I knew some of this was just the result of unfamiliarity. You don’t have to be particularly accomplished at any pastime to enjoy it, but even if you have done it badly, it gives some appreciation of others who do it well. And of the major American sports, the only one I’d ever had a go at was basketball. Eventually I became something of a basketball fan. It also helped that I lived in Massachusetts, home state of the Boston Celtics, one of the perennially competitive teams.

But it was not just a matter of familiarity. I tried, really tried, to develop an interest in the other big American sports, and I could not. In due course I came to the conclusion that the reason for this was that, aside from basketball, I was just not culturally compatible with American sports.

I don’t know why this should be, for I find many other aspects of American culture wonderful.  So do most other non-Americans.

Think of the music: from bluegrass to blues to jazz to contemporary classical to rock and roll. America gave the world so much music. And the world appreciated it, as it appreciated American literature, movies, art.

But who, outside the United States, takes American sports seriously? Sure, the Japanese play baseball, because it’s marginally more interesting than sumo. Some Latin American and Caribbean nations also play it, but they began doing so, I suspect, because it was one of the few ways their people could get out and make big money.

<p>Photo by Mike Bowers</p>

Photo by Mike Bowers

Nowhere else is it anything more than a minor sport. The British empire gave the world soccer, cricket, golf and two codes of rugby, collectively now played by billions around the globe; the American empire gave it two sports, baseball and American football (not counting motor sports), and around the world ping pong is more popular than either of them (at least according to the internet site Most Popular Sports, which ranks them according to the number of hits received on internet sites devoted to particular sports, such as fifa.com, cricinfor.com, nfl.com, et cetera).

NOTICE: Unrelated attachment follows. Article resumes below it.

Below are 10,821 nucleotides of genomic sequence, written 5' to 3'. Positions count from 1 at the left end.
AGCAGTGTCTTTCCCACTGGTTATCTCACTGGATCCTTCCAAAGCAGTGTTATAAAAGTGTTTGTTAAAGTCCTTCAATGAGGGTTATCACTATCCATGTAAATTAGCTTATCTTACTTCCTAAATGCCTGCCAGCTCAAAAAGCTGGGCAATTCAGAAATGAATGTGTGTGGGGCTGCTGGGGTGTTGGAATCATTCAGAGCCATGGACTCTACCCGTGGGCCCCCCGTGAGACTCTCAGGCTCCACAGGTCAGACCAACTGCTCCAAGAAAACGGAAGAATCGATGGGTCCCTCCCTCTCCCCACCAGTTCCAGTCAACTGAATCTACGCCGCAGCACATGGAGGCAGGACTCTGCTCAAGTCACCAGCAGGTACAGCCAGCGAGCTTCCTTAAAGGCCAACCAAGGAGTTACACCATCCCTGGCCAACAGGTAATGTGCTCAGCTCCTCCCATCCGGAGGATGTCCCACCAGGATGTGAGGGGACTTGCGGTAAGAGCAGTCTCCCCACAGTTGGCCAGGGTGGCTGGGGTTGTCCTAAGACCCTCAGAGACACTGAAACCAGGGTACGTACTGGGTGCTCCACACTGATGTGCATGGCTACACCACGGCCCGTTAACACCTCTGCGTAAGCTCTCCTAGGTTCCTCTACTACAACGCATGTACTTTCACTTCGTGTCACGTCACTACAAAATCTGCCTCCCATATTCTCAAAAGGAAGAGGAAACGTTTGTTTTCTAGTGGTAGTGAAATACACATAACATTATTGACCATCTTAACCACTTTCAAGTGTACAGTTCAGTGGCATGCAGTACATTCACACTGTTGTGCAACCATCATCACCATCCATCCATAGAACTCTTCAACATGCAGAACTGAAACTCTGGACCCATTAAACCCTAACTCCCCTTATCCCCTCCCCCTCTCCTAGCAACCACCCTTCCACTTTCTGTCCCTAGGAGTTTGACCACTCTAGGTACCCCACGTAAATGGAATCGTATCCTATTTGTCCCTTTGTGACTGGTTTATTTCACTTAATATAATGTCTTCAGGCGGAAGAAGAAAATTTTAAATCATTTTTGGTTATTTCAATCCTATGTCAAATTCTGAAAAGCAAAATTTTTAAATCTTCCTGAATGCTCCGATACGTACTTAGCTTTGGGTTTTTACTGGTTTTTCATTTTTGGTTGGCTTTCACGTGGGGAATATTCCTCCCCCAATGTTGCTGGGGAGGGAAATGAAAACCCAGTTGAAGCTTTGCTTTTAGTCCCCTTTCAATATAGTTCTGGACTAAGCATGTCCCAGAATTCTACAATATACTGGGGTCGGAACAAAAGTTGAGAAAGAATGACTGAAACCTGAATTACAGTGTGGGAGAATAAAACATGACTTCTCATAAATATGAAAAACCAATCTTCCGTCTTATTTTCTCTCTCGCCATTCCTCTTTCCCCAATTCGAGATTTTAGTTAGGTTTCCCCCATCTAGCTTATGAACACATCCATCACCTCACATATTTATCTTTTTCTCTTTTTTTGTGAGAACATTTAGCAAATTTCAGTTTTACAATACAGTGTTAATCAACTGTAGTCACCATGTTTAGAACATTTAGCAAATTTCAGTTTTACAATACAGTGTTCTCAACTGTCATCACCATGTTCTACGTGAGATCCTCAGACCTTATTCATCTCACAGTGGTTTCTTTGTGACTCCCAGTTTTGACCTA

Now, I know some out there will be asking: “What about basketball, ice hockey, lacrosse?”

Well, they are arguably not really American sports.

Lacrosse, which developed from a native American game, has a Canadian pedigree and a French name. In any case, it is pretty minor, even in America. Ice hockey, likewise, is more Canadian in origin, though it is regularly ranked as the fourth most popular television sport in the US. Even now Canadians make up the majority of players in American teams, and less than 25 per cent are US natives. Most of the rest come from Europe.

Basketball also had origins north of the 49th parallel. It was the invention of one James Naismith, a Canadian teacher who set out to devise a game which could be played indoors in the bitter northern winters. It was first played in Massachusetts, on December 29, 1891, but it did not evolve out of American culture; it was created, by design.

Sports are cultural artefacts. And Australia is in this sense at least the most cultured of nations.

For the purposes of this exercise, though, let’s consider basketball an American sport: the best American sport, and the one that is most popular elsewhere in the world.